1 William H. Bragg, 1862-1942, professor of mathematics and physics and his son W. Lawrence Bragg, 1890-1971, professor of physics, received together the Nobel Prize for Physics in 1915. [Pg.321]

Instead of the scattering angle 8 we use the so-called scattering vector q. The scattering vector is the difference between the incoming wave vector ki and the outgoing wave vector kf. [Pg.322]

Let us consider the two lattice atoms, one at the origin and the other one at the position R = from the origin, where the a are the primitive vectors of the lattice and m [Pg.322]

The total path difference for the two waves scattered in the direction of kf by the two atoms is given by A = -j R (ki — kf) = jfRq. Constructive interference occurs for [Pg.322]

Diffraction is usefiil whenever there is a distinct phase relationship between scattering units. The greater the order, the better defined are the diffraction features. For example, the reciprocal lattice of a 3D crystal is a set of points, because three Laue conditions have to be exactly satisfied. The diffraction pattern is a set of sharp spots. If disorder is introduced into the structure, the spots broaden and weaken. Two-dimensional structures give diffraction rods, because only two Laue conditions have to be satisfied. The diffraction pattern is again a set of sharp spots, because the Ewald sphere cuts these rods at precise places. Disorder in the plane broadens the rods and, hence, the diffraction spots in x and y. The existence of streaks, broad spots, and additional diffuse intensity in the pattern is a common... [Pg.259]

Electrons diffract from a crystal under the Laue condition k — kg=G, with G = ha +kb +lc. Each diffracted beam is defined by a reciprocal lattice vector. Diffracted beams seen in an electron diffraction pattern are these close to the intersection of the Ewald sphere and the reciprocal lattice. A quantitative understanding of electron diffraction geometry can be obtained based on these two principles. [Pg.149]

The Bragg condition defines a cone of angles,, normal to the (hkl) planes. Alternatively, we use the Laue condition to specify the Bragg diffraction ... [Pg.149]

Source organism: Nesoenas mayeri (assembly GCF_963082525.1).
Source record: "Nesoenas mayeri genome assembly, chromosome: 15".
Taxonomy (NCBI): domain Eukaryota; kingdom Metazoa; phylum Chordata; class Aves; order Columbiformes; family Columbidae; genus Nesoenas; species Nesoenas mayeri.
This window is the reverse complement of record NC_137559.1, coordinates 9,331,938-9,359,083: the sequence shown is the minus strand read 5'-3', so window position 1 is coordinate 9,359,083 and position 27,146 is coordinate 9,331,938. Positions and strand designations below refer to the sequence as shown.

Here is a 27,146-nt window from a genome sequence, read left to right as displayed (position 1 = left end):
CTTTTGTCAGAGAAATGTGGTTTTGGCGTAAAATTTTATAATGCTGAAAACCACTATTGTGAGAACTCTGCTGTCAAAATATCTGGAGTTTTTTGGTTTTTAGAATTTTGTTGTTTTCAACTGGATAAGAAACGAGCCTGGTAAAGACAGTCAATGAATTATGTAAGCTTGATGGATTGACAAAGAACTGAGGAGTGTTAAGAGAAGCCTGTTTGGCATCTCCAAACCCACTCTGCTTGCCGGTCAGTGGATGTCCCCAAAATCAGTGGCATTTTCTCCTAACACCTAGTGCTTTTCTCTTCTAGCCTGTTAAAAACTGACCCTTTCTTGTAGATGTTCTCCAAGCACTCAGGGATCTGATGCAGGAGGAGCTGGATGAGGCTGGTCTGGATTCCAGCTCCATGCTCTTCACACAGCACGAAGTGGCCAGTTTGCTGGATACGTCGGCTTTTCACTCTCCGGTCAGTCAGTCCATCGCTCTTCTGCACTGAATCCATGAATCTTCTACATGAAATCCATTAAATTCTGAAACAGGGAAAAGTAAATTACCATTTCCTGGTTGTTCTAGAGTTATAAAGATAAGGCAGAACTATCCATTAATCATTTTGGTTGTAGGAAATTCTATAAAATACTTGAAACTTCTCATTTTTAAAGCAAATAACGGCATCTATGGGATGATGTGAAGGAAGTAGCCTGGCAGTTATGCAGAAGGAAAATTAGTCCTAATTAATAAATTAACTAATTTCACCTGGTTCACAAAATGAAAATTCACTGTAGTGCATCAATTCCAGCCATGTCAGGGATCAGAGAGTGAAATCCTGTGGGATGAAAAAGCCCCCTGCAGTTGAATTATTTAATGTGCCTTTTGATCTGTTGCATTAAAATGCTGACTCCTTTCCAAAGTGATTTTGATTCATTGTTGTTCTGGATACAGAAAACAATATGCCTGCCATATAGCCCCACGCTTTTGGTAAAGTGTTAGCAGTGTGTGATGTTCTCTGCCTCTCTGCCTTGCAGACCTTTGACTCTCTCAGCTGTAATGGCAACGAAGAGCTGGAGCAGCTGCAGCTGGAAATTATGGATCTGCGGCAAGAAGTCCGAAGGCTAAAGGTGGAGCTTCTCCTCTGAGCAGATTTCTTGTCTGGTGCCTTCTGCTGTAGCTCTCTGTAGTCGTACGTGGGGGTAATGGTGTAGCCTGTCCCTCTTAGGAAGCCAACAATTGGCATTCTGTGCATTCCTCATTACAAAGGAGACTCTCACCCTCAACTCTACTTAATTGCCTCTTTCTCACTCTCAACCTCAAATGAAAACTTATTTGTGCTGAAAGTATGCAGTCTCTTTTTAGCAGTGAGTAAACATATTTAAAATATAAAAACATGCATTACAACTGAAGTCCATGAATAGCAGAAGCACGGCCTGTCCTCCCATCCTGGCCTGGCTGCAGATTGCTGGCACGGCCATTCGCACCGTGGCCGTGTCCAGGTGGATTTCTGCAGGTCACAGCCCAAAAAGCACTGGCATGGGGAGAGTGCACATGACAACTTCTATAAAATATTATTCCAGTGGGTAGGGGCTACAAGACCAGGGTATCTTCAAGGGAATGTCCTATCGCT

This Laue condition is a little less restrictive than the Bragg law, in that we no longer have the condition that K g = K 1=1/, bnt we still expect strong diffraction only when we are near the Bragg condition. Ewald proposed, and Bloch showed that waves that exist in a crystal must have the periodicity of the lattice, that is, the solutions shonld look like... [Pg.88]

Far from the Laue condition the absorption shows the normal photoelectric absorption, as would be measured (with allowance for density) in a liquid or gas of the same atomic species. Close to the Laue condition, the absorption is quantified by the imaginary parts of the susceptibilities, leading to imaginary components of the wavevectors. These imaginary components are always normal to the crystal surface and hence the planes of constant attenuation are parallel to the surface. The attenuation coefficient (n) normal to the surface is given by (n)=-4 lm(K o) (4.28)... [Pg.94]

Equations (1) are the von Laue conditions, which apply to the reflection of a plane wave in a crystal. Because of eqs. (1), the momentum normal to the surface changes abruptly from hk to the negative of this value when k terminates on a face of the BZ (Bragg reflection). At a general point in the BZ the wave vector k + bm cannot be distinguished from the equivalent wave vector k, and consequently... [Pg.358]

How are the Laue condition and the Bragg condition connected In Fig. A.3 the wave vectors of the incident and outgoing radiation and the scattering vector are drawn for the Bragg reflection of Fig. A.l. We can conclude that for specular reflection, the scattering vector

The length of each vector bj is 2it/dj, where dj is the distance between the the lattice planes perpendicular to bj. (This is ensured by the numerators a2 x a3 in Eq. A.9.) Therefore, each of these primitive reciprocal lattice vectors fulfills the Laue condition Eq. (A.7) and is a possible scattering vector for constructive interference. [Pg.324]

The formalism of the reciprocal lattice and the Ewald construction can be applied to the diffraction at surfaces. As an example, we consider how the diffraction pattern of a LEED experiment (see Fig. 8.21) results from the surface structure. The most simple case is an experiment where the electron beam hits the crystal surface perpendicularly as shown in Fig. A.5. Since we do not have a Laue condition to fulfill in the direction normal to the surface, we get rods vertical to the surface instead of single points. All intersecting points between these rods and the Ewald sphere will lead to diffraction peaks. Therefore, we always observe diffraction... [Pg.325]

Assuming a fixed band structure (the rigid band model), a decrease in the density of states is predicted for an increase in the electron/atom ratio for a Fermi surface that contacts the zone boundary. It will be recalled that electrons are diffracted at a zone boundary into the next zone. This means that A vectors cannot terminate on a zone boundary because the associated energy value is forbidden, that is, the first BZ is a polyhedron whose faces satisfy the Laue condition for diffraction in reciprocal space. Actually, when a k vector terminates very near a BZ boundary the Fermi surface topology is perturbed by NFE effects. For k values just below a face on a zone boundary, the electron energy is lowered so that the Fermi sphere necks outwards towards the face. This happens in monovalent FCC copper, where the Fermi surface necks towards the L-point on the first BZ boundary (Fig. 4.3f ). For k values just above the zone boundary, the electron energy is increased and the Fermi surface necks down towards the face. [Pg.190]